Raised by a single mother, Cruz came to the United States from Colombia in 1992, when she was 9. During the family’s first few years in New York, her mother handed out restaurant fliers for $40 a day on the corner of 82nd and Roosevelt Ave. The family lived in the shadows; even the man who is now Cruz’s husband didn’t know the full story of her immigration status at first. “For a long time, we were hiding who we were,” she says. Cruz has lived or worked in Queens neighborhoods in or near District 39 for her entire adult life.

Cruz got her start in New York politics by interning for Governor Andrew Cuomo, who was then New York’s attorney general. A graduate of CUNY John Jay College of Criminal Justice and CUNY Law School, Cruz has used her legal education to help her fellow immigrants: She served on former New York City Council Speaker Melissa Mark-Viverito’s immigration committee, where she helped write legislation to keep ICE out of Rikers.

She also helped to crack down on fraudulent notarios—fake lawyers who scam immigrants—and helped implement a legal services initiative (a public-private partnership between the New York City Council and several charitable organizations) to assist unaccompanied minors after children first began arriving in the United States from Central America in October 2013. Having grown up worrying constantly about what might happen to her family if they got caught up in the US criminal-justice system, she values the power and perspective she has gained from studying that system.

Before running for office, she was chief of staff to Julissa Ferreras-Copeland, the former chair of the New York City Council’s finance committee and the first woman, first person of color, and youngest person to hold that position. Cruz decided to run for office after Ferreras-Copeland’s 2017 resignation led to an open Assembly seat. “It was not a road I was expecting,” she told The Cut, “but these seats rarely open, so I kind of did a gut check.” At her mother’s urging, she threw her hat into the ring.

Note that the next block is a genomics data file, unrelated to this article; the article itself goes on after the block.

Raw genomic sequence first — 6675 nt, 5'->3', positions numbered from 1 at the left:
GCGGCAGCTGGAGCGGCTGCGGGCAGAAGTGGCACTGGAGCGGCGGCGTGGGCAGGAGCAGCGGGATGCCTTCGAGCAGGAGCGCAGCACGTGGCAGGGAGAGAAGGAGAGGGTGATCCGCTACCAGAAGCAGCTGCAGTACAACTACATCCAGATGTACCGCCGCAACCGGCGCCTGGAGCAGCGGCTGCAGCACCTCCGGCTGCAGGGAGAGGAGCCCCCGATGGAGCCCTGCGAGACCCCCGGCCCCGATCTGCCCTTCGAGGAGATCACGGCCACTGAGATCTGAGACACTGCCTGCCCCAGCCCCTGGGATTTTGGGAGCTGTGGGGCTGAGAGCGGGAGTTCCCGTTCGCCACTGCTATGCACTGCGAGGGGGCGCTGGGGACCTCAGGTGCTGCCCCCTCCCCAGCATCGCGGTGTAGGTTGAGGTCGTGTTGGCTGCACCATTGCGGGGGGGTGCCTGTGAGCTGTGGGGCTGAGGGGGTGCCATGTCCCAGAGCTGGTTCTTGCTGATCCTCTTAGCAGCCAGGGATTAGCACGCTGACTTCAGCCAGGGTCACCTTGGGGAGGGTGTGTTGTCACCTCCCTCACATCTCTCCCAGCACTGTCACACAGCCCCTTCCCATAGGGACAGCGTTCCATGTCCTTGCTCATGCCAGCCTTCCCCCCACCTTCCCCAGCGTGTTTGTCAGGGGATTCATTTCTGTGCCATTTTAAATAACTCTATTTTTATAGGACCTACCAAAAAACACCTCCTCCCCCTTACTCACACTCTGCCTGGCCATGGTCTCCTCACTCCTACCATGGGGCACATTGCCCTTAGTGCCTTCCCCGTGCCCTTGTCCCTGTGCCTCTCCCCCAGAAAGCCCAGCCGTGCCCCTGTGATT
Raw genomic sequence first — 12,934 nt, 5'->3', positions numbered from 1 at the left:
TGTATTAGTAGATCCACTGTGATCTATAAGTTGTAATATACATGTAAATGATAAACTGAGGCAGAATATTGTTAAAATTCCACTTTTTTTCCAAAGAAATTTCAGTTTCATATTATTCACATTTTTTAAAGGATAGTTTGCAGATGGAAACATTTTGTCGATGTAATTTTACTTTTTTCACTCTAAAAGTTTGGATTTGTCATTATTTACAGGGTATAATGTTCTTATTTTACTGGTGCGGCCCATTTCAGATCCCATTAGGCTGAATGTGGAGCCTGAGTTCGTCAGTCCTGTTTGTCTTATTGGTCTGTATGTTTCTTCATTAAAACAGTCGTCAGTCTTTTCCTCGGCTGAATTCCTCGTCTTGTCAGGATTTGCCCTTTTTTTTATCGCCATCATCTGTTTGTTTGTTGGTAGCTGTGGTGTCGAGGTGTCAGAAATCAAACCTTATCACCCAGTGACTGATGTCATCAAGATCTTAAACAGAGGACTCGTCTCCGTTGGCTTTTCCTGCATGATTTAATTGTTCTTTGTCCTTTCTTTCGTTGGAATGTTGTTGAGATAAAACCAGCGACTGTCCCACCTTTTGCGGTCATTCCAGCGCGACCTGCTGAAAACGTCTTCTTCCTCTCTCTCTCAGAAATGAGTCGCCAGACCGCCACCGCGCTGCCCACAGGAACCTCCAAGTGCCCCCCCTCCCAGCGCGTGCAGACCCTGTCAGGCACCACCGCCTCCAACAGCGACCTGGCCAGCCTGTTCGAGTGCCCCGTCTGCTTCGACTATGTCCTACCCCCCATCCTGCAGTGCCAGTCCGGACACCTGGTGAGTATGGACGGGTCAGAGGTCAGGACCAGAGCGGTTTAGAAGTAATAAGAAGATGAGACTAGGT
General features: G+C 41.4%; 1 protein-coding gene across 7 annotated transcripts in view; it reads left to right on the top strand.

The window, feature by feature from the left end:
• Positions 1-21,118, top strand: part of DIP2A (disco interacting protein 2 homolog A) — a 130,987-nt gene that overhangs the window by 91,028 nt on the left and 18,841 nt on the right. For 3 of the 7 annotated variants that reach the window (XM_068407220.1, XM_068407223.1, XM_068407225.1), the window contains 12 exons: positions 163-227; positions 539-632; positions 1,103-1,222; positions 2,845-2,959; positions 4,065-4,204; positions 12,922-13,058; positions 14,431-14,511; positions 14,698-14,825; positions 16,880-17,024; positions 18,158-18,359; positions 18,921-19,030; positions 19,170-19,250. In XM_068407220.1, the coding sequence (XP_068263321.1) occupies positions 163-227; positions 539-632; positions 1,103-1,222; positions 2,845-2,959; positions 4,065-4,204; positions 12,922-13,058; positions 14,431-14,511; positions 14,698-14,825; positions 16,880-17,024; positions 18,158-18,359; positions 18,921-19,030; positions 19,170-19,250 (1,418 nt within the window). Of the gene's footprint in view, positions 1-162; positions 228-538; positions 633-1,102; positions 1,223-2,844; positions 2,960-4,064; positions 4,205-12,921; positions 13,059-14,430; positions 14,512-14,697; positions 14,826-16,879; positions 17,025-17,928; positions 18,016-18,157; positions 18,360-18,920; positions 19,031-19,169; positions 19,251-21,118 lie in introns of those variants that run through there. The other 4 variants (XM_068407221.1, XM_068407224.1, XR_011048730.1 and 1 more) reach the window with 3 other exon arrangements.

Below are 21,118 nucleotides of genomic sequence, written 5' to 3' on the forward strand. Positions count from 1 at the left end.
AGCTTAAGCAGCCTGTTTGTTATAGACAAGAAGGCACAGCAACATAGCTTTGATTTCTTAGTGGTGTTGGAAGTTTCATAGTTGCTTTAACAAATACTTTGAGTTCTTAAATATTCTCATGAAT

Confident, open, and warm, with a winning smile—“I’m a hugger,” she says, when I go in for a handshake—Cruz is a natural in front of an audience. At the Wing breakfast in July, a 30-something attendee asked what advice the candidate would give to her 25-year-old self. “Hmm,” replied Cruz, thinking aloud. “What was I doing at 25?”

After a pause, she answered: “I would forgive myself. I felt a lot of guilt and shame for having citizenship when others in my community didn’t. I would tell my story sooner; I think I have a responsibility to tell it.” Grinning, she continued: “Also, I’d say, ‘Stop dyeing your hair and get rid of the bangs!’” Everyone laughed.

Cruz has also made an impression on a number of her constituents. Karen Wellington, a 63-year-old African-American woman who has lived in Cruz’s district since 2003, described Cruz as “very involved” in the community. Wellington, a retired New York City public high school teacher, listed housing, health care, and immigration as the district’s top concerns. Seniors, she said, are especially easy targets for unscrupulous landlords.

“Even though I’m not an immigrant and many of my friends aren’t,” said Wellington, “we all know people who are immigrants because we work and live with them every day. We’re very concerned about what’s happening with the Trump administration. Catalina is very concerned also. We know she would work in the state government to protect their rights.”

Wellington was blunt about what she sees as Cruz’s qualifications for the job. “Everybody knows that our state government leaves something to be desired, to put it nicely,” she said. “I think Catalina’s a very strong person and can handle the situations that she would be dealing with in Albany and trying to get the laws passed that would help our community.”